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Ocean Wise Recommended

Ocean Wise

Variety

Mexican Bay Scallops

Agropecten ventricosus

Method

Wild

Diver

Location

Magdalena Bay, Baja California Sur (Mexico)

Overall Rating

N/A / 5

Summary

Mexican bay scallops have been commercially harvested in Baja, California, since the 1970’s. The species responds to changes in environmental temperature by undergoing boom and bust cycles which leads to a highly variable fishery.

The National Fisheries Institute is responsible for setting quotas, issuing fishing permits, minimum catch sizes and organizing surveys of the population. Only fishery-dependent data is collected; however, these results are unavailable. Therefore there is a moderate amount of uncertainty regarding stock status and the enforcement of the federal management regulations. Mexican bay scallops are short-lived, highly fecund, fast-growing and quick to mature. These life history characteristics make the species resilient to fishing pressure. They are currently harvested at their maximum sustainable yield.

Hand extraction of the scallops by divers in small boats causes minimal damage to the ecosystem. Additionally, dredging, which would have likely damaged the habitat, has never been used to harvest the scallops. There is also minimal bycatch.

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Ocean Wise Recommended

Ocean Wise

Variety

Spiny scallop

Chlamys hastata

Method

Wild

Butterfly trawl

Location

British Columbia

Overall Rating

3.6 / 5

Summary

The British Columbia (B.C.) wild scallop trawl fishery is small-scale, currently with less than three active participants. The fishery targets pink scallops (Chlamys rubida) and spiny scallops (Chlamys hastata). A modified trawl called a butterfly trawl is used to fish off-bottom, causing minimal impacts to the habitat and bycatch. In B.C. this fishery may occur in a number of different locations in the Strait of Georgia dependent on regional biomass survey results. Pink and spiny scallops are known to be highly resilient. A sufficient time-series to determine stock status is not yet available but this is a management priority. Allowable catch is determined based on biomass surveys specific to open fishing areas and harvest rates are well documented. Discards are very infrequent in the scallop fishery and no species of concern are caught. The scallop trawl fishery is monitored with collaborative surveying and biological sampling. Management’s track record for maintaining a healthy scallop population is short and uncertain. Currently there are clear management goals aimed at achieving a long-term time-series of biological parameters, this should eventually lead to a data-rich, well-surveyed stock and fishery. Since the Seafood Watch assessment was published in 2013, the fishery has transitioned from experimental to commercial operating in a precautionary manner.

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  • Butterfly trawl
Ocean Wise Recommended

Ocean Wise

Variety

Pink scallop

Chlamys rubida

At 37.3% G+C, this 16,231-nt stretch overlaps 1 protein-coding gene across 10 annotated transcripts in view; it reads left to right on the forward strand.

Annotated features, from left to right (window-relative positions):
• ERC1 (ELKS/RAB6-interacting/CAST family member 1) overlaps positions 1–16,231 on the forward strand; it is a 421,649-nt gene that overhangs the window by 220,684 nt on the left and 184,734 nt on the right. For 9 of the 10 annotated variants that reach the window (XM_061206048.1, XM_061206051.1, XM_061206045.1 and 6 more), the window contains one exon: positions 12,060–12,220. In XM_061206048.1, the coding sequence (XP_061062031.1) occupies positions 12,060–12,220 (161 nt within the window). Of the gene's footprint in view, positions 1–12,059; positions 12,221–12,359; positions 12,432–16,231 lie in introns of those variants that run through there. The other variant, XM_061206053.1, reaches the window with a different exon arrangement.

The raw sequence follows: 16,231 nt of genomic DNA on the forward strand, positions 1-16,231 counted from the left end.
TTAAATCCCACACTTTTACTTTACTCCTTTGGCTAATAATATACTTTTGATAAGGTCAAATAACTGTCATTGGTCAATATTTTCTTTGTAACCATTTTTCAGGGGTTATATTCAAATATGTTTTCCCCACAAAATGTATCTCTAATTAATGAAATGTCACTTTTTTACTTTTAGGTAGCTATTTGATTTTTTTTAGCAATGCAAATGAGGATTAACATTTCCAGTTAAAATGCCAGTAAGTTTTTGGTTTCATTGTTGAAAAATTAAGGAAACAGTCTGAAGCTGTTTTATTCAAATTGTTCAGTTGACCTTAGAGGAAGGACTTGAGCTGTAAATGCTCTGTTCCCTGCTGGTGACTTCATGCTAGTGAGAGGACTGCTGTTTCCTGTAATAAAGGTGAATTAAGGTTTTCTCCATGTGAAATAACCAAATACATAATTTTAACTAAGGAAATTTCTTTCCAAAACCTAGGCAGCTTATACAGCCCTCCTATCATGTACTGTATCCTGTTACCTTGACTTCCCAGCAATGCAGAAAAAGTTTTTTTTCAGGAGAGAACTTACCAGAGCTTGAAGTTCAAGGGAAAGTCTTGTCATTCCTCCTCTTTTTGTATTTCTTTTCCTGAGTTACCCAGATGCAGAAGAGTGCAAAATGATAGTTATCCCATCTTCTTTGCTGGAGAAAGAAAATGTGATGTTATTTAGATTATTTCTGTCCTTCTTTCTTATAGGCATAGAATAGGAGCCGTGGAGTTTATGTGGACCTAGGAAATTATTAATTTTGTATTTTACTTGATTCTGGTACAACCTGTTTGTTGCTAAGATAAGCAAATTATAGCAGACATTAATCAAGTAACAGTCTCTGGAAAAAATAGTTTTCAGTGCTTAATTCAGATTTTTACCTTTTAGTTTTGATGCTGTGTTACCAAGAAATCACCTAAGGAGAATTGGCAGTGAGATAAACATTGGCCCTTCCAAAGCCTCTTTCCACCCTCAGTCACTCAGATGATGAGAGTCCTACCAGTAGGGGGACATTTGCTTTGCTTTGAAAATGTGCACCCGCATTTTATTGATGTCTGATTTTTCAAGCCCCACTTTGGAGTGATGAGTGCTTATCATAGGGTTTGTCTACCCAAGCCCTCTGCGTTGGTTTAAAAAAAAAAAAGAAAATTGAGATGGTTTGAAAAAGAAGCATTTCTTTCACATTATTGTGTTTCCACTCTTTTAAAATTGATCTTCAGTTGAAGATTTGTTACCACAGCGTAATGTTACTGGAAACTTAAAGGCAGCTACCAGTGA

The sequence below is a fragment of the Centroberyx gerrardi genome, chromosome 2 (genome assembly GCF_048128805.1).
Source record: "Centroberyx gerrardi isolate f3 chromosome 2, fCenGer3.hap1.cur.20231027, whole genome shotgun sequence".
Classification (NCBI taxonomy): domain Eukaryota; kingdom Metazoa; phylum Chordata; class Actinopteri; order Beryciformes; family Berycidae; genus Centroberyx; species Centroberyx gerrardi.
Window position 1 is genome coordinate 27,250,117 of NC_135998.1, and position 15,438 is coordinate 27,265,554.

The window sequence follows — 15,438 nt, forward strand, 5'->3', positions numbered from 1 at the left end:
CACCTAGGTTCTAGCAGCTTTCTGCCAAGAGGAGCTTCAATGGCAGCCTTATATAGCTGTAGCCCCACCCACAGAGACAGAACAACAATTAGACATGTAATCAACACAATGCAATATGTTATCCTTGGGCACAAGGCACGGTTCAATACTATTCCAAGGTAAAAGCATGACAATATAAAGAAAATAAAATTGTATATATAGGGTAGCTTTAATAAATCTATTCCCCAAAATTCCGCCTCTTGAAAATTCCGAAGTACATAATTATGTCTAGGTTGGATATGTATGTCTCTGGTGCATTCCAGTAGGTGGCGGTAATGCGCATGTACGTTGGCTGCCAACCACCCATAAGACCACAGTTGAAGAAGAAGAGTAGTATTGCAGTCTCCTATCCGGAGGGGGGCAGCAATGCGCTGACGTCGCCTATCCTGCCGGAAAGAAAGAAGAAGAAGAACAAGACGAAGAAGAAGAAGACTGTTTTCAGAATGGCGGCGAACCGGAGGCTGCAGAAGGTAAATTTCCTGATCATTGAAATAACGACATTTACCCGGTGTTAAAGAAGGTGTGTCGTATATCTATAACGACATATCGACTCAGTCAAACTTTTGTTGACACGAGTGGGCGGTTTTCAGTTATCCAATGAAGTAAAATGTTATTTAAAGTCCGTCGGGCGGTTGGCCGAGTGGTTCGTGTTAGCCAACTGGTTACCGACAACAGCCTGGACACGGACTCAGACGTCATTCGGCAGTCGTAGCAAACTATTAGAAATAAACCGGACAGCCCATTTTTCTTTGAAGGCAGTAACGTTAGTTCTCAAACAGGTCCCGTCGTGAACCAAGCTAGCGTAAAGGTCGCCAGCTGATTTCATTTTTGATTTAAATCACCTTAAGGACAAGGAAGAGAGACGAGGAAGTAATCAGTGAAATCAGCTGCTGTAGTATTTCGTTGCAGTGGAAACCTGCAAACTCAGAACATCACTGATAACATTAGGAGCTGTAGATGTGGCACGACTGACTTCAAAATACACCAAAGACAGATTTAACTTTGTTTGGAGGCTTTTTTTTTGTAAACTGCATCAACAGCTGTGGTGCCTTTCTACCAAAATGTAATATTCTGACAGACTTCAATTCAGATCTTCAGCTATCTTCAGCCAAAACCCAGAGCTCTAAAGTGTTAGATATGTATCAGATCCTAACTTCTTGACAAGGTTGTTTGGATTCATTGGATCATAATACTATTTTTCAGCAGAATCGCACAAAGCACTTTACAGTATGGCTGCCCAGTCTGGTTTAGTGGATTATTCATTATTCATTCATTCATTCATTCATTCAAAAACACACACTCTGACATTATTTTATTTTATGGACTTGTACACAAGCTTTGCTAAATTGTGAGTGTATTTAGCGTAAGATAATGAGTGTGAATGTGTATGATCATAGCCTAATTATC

Method

Wild

Butterfly trawl

Location

British Columbia

Overall Rating

3.6 / 5

Summary

The British Columbia (B.C.) wild scallop trawl fishery is small-scale, currently with less than three active participants. The fishery targets pink scallops (Chlamys rubida) and spiny scallops (Chlamys hastata). A modified trawl called a butterfly trawl is used to fish off-bottom, causing minimal impacts to the habitat and bycatch. In B.C. this fishery may occur in a number of different locations in the Strait of Georgia dependent on regional biomass survey results. Pink and spiny scallops are known to be highly resilient. A sufficient time-series to determine stock status is not yet available but this is a management priority. Allowable catch is determined based on biomass surveys specific to open fishing areas and harvest rates are well documented. Discards are very infrequent in the scallop fishery and no species of concern are caught. The scallop trawl fishery is monitored with collaborative surveying and biological sampling. Management’s track record for maintaining a healthy scallop population is short and uncertain. Currently there are clear management goals aimed at achieving a long-term time-series of biological parameters, this should eventually lead to a data-rich, well-surveyed stock and fishery. Since the Seafood Watch assessment was published in 2013, the fishery has transitioned from experimental to commercial operating in a precautionary manner.

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  • Butterfly trawl
Ocean Wise Recommended

Ocean Wise

Variety

Baja scallop, lions paw scallop

Nodipecten subnodosus

Method

Wild

Diver

Location

Baja California

Overall Rating

N/A /

Summary

Baja scallops range from the Baja Peninsula in Mexico to Peru and are hand-collected by divers. These scallops are generally larger and of better quality than those scallops dredged off the seabed. This harvest method is also much more environmentally responsible.

The Baja scallop inhabits shallow coastal channels with strong currents. Scallops are fast growing and have a high reproductive output, which makes them resilient to fishing pressure. Diving is restricted by depth to < 30 m, which creates a natural ‘refuge’ for wild populations to regenerate. This fishery is considered to be at optimal exploitation. Dive-caught is a much more selective method of capture then scallop dredging. Bycatch is minimal. It is also a much less invasive harvest method than scallop dredging. Diver harvests cause minimal damage to seabed habitats.

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Ocean Wise Recommended

Ocean Wise

Variety

Scallops (various)

Argopecten spp., Chlamys spp., Patinopecten spp., Patenopecten spp.

Method

Farmed

Off-bottom culture, On-bottom culture

Location

Worldwide

Overall Rating

8.8 / 10

Summary

A variety of scallops are farmed worldwide, using both off-bottom culture with hand harvest, and on-bottom culture with dredges. Off-bottom cultures are not associated with habitat damage or bycatch, as no contact with the ocean floor occurs, and harvest is done by hand. On-bottom cultures were previously not Ocean Wise recommended due to concerns over dredging during the harvest. The recent report has distinguished between dredging for wild scallops and farmed scallops. The habitats where farmed scallops are cultured are highly turbid, coastal areas, which are highly resilient against large-scale physical disturbances. Non-target species inhabiting this area are also highly resilient against physical disturbance, as they quickly re-colonize dredged areas. Additionally, since farmers are aware of the location of farmed scallops, this allows for a reduction in the duration and number of dredge passes. Areas leased to farmers are usually not inhabited by sensitive species such as corals, and after harvest, farmers re-seed the area, thereby restoring vertical structure to the habitat.